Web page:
The first reference to the Qal‘at al-Ḥamra was during the battles
Muladies(people of mixed Arab and European
descent) during the rule of the
‘Abdullah ibn Muhammad(r.
888–912). In one particularly fierce and bloody skirmish, the
Muladiessoundly defeated the Arabs, who were then forced to take
shelter in a primitive red castle located in the province of Elvira,
presently located in
Granada. According to surviving documents from
the era, the red castle was quite small, and its walls were not
capable of deterring an army intent on conquering. The castle was then
largely ignored until the eleventh century, when its ruins were
renovated and rebuilt by
Samuel ibn Naghrela, vizier to the emir
Badis ben Habus of the
ZiridDynasty of Al Andalus, in an attempt to
preserve the small Jewish settlement also located on the natural
plateau, Sabikah Hill.
Ibn Nasr , the founder of the
Nasrid Dynasty, was forced to flee to
Jaén to avoid persecution by King
Ferdinand III of Castileand the
Reconquistasupporters working to end Spain's Moorish rule. After
retreating to Granada, Ibn-Nasr took up residence at the Palace of
Badis ben Habus in the Alhambra. A few months later, he embarked on
the construction of a new
Alhambrafit for the residence of a sultan.
According to an Arab manuscript since published as the _Anónimo de
This year, 1238 Abdallah ibn al-Ahmar climbed to the place called
"the Alhambra" inspected it, laid out the foundations of a castle and
left someone in charge of its construction... Detail of
arabesque and pavilion
The design included plans for six palaces, five of which were grouped
in the northeast quadrant forming a royal quarter, two circuit towers,
and numerous bathhouses. During the reign of the Nasrid Dynasty, the
Alhambrawas transformed into a palatine city, complete with an
irrigation system composed of acequias for the gardens of the
Generalifelocated outside the fortress. Previously, the old Alhambra
structure had been dependent upon rainwater collected from a cistern
and from what could be brought up from the Albaicín. The creation of
the Sultan's Canal solidified the identity of the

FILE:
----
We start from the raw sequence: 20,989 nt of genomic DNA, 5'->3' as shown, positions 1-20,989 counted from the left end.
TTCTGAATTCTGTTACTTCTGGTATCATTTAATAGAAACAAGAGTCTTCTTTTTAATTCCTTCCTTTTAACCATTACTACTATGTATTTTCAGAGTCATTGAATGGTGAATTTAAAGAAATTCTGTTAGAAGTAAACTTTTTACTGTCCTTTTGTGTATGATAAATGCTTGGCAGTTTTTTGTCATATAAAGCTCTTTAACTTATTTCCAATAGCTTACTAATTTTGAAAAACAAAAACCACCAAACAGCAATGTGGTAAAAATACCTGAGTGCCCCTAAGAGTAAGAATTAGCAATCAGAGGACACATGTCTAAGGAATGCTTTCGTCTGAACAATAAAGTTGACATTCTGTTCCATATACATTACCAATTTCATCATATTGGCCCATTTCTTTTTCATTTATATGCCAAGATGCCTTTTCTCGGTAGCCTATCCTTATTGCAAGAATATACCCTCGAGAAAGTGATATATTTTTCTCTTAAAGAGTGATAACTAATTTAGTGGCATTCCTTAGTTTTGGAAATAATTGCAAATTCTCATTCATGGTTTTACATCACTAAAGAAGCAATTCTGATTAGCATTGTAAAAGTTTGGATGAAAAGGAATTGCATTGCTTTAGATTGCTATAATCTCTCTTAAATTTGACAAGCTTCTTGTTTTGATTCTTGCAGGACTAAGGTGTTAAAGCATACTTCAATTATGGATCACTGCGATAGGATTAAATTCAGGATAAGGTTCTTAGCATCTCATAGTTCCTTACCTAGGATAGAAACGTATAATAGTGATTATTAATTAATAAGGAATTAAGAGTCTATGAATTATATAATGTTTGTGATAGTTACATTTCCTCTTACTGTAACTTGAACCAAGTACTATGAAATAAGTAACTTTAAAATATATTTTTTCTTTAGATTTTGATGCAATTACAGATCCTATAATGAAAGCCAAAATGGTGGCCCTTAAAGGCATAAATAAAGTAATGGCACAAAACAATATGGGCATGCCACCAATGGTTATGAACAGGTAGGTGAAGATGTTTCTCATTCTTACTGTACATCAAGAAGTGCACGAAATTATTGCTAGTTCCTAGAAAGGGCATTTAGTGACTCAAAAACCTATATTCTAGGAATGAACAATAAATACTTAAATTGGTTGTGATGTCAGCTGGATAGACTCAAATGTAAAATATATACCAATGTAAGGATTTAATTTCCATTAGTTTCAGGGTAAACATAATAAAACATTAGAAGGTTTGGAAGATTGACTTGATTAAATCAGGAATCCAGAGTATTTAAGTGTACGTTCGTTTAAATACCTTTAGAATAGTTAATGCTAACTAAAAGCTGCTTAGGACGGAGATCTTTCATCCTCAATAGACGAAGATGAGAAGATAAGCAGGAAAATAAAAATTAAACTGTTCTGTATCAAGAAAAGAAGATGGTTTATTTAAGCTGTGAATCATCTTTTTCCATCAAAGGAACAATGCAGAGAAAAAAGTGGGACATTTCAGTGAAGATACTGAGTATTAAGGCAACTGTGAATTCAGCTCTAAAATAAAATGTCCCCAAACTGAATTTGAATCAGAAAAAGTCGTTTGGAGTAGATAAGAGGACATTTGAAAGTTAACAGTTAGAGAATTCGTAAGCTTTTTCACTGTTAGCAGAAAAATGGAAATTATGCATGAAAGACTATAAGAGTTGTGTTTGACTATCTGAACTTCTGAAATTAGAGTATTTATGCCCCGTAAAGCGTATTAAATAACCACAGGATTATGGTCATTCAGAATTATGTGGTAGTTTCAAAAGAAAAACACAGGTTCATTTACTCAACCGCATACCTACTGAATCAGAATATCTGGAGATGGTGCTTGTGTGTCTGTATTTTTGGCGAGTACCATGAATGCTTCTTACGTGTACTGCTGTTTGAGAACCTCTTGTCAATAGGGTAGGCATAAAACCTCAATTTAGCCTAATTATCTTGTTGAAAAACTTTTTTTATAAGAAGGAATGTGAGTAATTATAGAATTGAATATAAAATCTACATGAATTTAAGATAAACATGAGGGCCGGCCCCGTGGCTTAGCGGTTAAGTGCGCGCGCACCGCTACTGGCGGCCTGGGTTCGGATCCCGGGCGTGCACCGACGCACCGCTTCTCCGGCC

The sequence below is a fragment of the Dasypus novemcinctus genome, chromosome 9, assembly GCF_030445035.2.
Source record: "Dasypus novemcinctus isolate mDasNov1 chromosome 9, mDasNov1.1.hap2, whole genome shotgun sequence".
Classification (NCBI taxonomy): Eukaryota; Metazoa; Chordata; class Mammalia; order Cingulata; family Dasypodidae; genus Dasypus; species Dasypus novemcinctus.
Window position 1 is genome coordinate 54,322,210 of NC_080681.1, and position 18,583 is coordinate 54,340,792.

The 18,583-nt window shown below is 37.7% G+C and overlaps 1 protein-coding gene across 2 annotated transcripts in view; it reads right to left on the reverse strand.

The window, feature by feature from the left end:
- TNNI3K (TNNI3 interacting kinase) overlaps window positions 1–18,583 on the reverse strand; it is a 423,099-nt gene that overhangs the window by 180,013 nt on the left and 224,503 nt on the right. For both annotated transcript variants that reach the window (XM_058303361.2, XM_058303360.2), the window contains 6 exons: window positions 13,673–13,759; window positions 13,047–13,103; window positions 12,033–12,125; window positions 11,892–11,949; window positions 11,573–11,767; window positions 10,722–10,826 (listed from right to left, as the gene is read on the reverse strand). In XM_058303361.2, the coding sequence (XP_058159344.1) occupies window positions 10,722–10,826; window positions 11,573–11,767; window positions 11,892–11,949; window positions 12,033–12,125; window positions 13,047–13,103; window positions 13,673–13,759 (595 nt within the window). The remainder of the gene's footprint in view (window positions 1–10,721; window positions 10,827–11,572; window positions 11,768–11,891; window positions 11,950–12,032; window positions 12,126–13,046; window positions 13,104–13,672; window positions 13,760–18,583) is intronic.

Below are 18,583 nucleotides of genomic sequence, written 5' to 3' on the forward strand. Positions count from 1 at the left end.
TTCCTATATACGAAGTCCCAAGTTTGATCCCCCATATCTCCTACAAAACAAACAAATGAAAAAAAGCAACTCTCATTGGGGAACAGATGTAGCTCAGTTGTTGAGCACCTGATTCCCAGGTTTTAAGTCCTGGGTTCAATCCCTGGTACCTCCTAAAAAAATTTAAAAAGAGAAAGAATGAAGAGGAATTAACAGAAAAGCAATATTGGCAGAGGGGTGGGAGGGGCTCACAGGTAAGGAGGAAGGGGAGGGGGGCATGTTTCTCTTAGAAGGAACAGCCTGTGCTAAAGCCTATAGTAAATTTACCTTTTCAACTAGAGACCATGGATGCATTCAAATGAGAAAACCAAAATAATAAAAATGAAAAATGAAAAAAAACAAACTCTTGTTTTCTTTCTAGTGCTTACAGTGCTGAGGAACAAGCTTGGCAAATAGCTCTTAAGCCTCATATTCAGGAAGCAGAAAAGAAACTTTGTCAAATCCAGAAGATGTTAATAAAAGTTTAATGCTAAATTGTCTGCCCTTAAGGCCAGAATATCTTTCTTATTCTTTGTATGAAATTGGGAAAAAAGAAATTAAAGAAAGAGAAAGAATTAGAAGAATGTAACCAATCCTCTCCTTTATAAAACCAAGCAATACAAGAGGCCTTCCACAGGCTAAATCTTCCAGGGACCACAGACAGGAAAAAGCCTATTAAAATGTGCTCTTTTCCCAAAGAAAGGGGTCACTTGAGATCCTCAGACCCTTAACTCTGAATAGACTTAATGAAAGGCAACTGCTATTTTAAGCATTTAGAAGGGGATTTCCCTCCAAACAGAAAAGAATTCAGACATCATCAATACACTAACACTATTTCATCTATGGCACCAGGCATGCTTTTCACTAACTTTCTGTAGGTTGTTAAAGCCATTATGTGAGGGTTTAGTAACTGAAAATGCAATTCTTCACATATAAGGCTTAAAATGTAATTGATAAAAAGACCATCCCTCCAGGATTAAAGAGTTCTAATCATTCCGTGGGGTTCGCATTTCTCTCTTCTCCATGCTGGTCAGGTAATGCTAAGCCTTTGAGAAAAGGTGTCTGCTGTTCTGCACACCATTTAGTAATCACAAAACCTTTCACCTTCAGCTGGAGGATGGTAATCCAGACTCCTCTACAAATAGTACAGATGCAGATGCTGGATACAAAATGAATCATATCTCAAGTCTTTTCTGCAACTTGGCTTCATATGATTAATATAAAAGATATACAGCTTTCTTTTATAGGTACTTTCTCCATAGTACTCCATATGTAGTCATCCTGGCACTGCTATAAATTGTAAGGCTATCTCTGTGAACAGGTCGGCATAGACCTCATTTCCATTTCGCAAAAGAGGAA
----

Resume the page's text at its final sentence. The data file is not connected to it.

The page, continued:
palace-city rather than a defensive and ascetic structure.
The Muslim ruler Muhammad XII of
Granadasurrendered the Emirate of
Granadain 1492 without the
Alhambraitself being attacked when the
forces of the
Reyes Católicos, King
Ferdinand II of Aragon
Ferdinand II of Aragonand Queen
Isabella I of Castile
Isabella I of Castile, took the surrounding territory with a force of
The decoration within the palaces comes from the last great period of
Andalusian art in Granada. With little of the
Abassidarchitecture, artists endlessly reproduced the
same forms and trends, creating a new style that developed over the
course of the Nasrid Dynasty. The Nasrids used freely all the
stylistic elements that had been created and developed during eight
centuries of Muslim rule in the Peninsula, including the Caliphate
horseshoe arch , the Almohad sebka (a grid of rhombuses ), the
Almoravid palm, and unique combinations of them, as well as
innovations such as stilted arches and muqarnas (stalactite ceiling
decorations). Structurally, the design is simple and does not evince
significant innovation. While artistically pleasing it was until the
reconquest structurally ad hoc and reliant on the skills of subject
artisans and workers. Arabesques around a window
Columns and muqarnas appear in several chambers, and the interiors of
numerous palaces are decorated with arabesques and calligraphy. The
arabesques of the interior are ascribed to, among other sultans, Yusuf
I , Mohammed V , and Ismail I, Sultan of
After the Christian conquest of the city in 1492, the conquerors
began to alter the Alhambra. The open work was filled up with
whitewash , the painting and gilding effaced, and the furniture
soiled, torn, or removed. Charles I (1516–1556) rebuilt portions in
Renaissancestyle of the period and destroyed the greater part of
the winter palace to make room for a Renaissance-style structure which
was never completed. Philip V (1700–1746) Italianised the rooms and
completed his palace in the middle of what had been the Moorish
building; he had partitions constructed which blocked up whole
apartments. Detail of arabesques
Over subsequent centuries the Moorish art was further damaged, and in
1812 some of the towers were destroyed by the French under Count
Sebastiani . In 1821, an earthquake caused further damage.
Restoration work was undertaken in 1828 by the architect José
Contreras, endowed in 1830 by Ferdinand VII . After the death of
Contreras in 1847, it was continued with fair success by his son
Rafael (died 1890) and his grandson.
Especially notable was the intervention of Leopoldo Torres Balbás in
the 1930s: the young architect "opened arcades that had been walled
up, re-excavated filled-in pools, replaced missing tiles, completed
inscriptions that lacked portions of their stuccoed lettering, and
installed a ceiling in the still unfinished palace of Charles V".
Modern plan of the
According to the site's current architect Pedro Salmeron Escobar, the
Alhambraevolved organically over a period of several centuries from
the ancient hilltop fortress defined by a narrow promontory carved by
the river Daro and overlooking the _Vega_ or Plain of